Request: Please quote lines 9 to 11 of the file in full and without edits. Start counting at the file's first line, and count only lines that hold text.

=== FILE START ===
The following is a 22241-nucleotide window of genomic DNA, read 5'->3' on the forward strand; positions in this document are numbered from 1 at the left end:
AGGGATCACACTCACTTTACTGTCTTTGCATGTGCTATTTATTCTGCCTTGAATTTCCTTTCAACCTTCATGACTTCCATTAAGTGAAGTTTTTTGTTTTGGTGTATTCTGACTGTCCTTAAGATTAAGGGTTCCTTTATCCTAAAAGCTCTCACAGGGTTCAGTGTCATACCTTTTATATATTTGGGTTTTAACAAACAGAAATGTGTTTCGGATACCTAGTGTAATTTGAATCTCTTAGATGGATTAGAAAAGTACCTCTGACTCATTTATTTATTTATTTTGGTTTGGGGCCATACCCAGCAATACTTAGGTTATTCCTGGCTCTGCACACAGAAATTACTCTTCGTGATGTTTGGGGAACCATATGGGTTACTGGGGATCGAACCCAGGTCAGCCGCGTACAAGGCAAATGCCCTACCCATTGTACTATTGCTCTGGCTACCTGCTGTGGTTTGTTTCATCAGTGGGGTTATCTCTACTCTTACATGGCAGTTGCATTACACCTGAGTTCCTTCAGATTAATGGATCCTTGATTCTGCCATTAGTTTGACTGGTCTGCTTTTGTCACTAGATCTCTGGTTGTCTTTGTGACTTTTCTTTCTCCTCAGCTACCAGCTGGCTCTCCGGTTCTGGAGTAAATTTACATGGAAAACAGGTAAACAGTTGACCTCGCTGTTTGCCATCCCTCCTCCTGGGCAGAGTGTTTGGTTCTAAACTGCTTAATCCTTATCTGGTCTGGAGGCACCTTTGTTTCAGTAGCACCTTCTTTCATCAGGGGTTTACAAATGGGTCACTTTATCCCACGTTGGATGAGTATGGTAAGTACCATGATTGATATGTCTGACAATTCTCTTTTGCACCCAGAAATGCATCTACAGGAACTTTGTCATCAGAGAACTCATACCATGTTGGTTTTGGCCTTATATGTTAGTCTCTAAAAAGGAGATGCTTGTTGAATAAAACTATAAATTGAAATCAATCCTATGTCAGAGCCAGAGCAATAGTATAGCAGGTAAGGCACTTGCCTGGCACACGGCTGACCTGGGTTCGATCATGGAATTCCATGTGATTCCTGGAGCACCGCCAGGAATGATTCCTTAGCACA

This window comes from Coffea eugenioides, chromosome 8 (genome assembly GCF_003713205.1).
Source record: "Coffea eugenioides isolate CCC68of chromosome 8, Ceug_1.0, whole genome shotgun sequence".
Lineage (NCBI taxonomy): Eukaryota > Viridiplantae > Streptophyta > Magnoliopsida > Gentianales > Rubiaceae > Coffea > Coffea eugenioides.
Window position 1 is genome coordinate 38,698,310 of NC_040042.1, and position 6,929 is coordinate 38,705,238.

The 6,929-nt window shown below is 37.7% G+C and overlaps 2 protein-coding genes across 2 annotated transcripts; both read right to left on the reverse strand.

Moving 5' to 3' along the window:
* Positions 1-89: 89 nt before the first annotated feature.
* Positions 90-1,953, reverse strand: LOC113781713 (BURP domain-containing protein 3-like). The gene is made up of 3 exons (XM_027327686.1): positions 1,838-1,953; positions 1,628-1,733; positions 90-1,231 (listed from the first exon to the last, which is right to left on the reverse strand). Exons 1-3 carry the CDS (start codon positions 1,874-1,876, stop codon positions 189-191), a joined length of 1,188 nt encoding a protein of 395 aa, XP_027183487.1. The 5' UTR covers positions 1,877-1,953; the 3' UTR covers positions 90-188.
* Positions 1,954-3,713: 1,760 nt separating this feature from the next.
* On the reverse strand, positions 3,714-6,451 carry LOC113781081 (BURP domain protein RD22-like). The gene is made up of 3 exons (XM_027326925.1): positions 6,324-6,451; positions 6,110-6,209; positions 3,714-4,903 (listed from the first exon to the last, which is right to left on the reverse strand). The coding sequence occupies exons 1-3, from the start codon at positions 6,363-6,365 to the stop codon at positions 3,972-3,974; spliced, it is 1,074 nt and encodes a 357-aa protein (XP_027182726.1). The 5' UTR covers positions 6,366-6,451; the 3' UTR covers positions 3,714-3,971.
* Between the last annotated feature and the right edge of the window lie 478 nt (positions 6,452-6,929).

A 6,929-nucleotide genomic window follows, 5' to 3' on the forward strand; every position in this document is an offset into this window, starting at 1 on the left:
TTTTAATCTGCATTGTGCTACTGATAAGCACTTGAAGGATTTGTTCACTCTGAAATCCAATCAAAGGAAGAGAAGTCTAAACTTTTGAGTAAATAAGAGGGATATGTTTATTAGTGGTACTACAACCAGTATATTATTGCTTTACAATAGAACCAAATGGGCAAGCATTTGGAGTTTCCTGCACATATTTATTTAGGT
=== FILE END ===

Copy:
* Positions 1-89: 89 nt before the first annotated feature.
* Positions 90-1,953, reverse strand: LOC113781713 (BURP domain-containing protein 3-like). The gene is made up of 3 exons (XM_027327686.1): positions 1,838-1,953; positions 1,628-1,733; positions 90-1,231 (listed from the first exon to the last, which is right to left on the reverse strand). Exons 1-3 carry the CDS (start codon positions 1,874-1,876, stop codon positions 189-191), a joined length of 1,188 nt encoding a protein of 395 aa, XP_027183487.1. The 5' UTR covers positions 1,877-1,953; the 3' UTR covers positions 90-188.
* Positions 1,954-3,713: 1,760 nt separating this feature from the next.